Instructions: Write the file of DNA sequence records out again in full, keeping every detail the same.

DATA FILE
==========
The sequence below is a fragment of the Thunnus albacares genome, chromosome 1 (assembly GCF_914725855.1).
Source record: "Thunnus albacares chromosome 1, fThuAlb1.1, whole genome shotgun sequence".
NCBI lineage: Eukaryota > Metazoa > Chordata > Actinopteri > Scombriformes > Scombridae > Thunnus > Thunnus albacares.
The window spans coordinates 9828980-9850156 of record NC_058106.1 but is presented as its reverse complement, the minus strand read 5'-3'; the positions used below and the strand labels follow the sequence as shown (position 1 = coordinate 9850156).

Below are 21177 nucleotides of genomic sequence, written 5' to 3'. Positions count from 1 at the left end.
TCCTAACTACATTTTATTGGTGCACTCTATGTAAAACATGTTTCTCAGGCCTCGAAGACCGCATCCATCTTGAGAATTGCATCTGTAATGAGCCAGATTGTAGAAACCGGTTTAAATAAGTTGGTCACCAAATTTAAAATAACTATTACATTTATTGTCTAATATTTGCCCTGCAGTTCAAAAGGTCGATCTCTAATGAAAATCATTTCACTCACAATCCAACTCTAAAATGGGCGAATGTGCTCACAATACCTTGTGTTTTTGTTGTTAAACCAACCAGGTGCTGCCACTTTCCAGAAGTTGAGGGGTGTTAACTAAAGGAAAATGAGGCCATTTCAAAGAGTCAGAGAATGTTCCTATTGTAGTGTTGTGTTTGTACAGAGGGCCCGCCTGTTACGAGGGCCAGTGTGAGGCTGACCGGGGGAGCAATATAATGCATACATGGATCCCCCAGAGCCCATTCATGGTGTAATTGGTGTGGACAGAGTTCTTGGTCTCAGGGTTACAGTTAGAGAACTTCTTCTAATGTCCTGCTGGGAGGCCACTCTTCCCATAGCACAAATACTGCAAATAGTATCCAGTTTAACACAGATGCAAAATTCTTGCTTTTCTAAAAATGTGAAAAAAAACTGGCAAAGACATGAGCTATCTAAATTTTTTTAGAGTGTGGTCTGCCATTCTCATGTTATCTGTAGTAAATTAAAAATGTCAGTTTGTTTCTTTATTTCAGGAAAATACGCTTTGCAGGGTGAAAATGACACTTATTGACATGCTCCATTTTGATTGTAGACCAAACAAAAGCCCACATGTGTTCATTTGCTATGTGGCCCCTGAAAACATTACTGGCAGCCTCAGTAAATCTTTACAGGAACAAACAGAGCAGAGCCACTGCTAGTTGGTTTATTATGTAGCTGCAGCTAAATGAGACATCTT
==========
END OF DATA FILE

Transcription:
The sequence below is a fragment of the Thunnus albacares genome, chromosome 1 (assembly GCF_914725855.1).
Source record: "Thunnus albacares chromosome 1, fThuAlb1.1, whole genome shotgun sequence".
NCBI lineage: Eukaryota > Metazoa > Chordata > Actinopteri > Scombriformes > Scombridae > Thunnus > Thunnus albacares.
The window spans coordinates 9828980-9850156 of record NC_058106.1 but is presented as its reverse complement, the minus strand read 5'-3'; the positions used below and the strand labels follow the sequence as shown (position 1 = coordinate 9850156).

Below are 21177 nucleotides of genomic sequence, written 5' to 3'. Positions count from 1 at the left end.
TCCTAACTACATTTTATTGGTGCACTCTATGTAAAACATGTTTCTCAGGCCTCGAAGACCGCATCCATCTTGAGAATTGCATCTGTAATGAGCCAGATTGTAGAAACCGGTTTAAATAAGTTGGTCACCAAATTTAAAATAACTATTACATTTATTGTCTAATATTTGCCCTGCAGTTCAAAAGGTCGATCTCTAATGAAAATCATTTCACTCACAATCCAACTCTAAAATGGGCGAATGTGCTCACAATACCTTGTGTTTTTGTTGTTAAACCAACCAGGTGCTGCCACTTTCCAGAAGTTGAGGGGTGTTAACTAAAGGAAAATGAGGCCATTTCAAAGAGTCAGAGAATGTTCCTATTGTAGTGTTGTGTTTGTACAGAGGGCCCGCCTGTTACGAGGGCCAGTGTGAGGCTGACCGGGGGAGCAATATAATGCATACATGGATCCCCCAGAGCCCATTCATGGTGTAATTGGTGTGGACAGAGTTCTTGGTCTCAGGGTTACAGTTAGAGAACTTCTTCTAATGTCCTGCTGGGAGGCCACTCTTCCCATAGCACAAATACTGCAAATAGTATCCAGTTTAACACAGATGCAAAATTCTTGCTTTTCTAAAAATGTGAAAAAAAACTGGCAAAGACATGAGCTATCTAAATTTTTTTAGAGTGTGGTCTGCCATTCTCATGTTATCTGTAGTAAATTAAAAATGTCAGTTTGTTTCTTTATTTCAGGAAAATACGCTTTGCAGGGTGAAAATGACACTTATTGACATGCTCCATTTTGATTGTAGACCAAACAAAAGCCCACATGTGTTCATTTGCTATGTGGCCCCTGAAAACATTACTGGCAGCCTCAGTAAATCTTTACAGGAACAAACAGAGCAGAGCCACTGCTAGTTGGTTTATTATGTAGCTGCAGCTAAATGAGACATCTT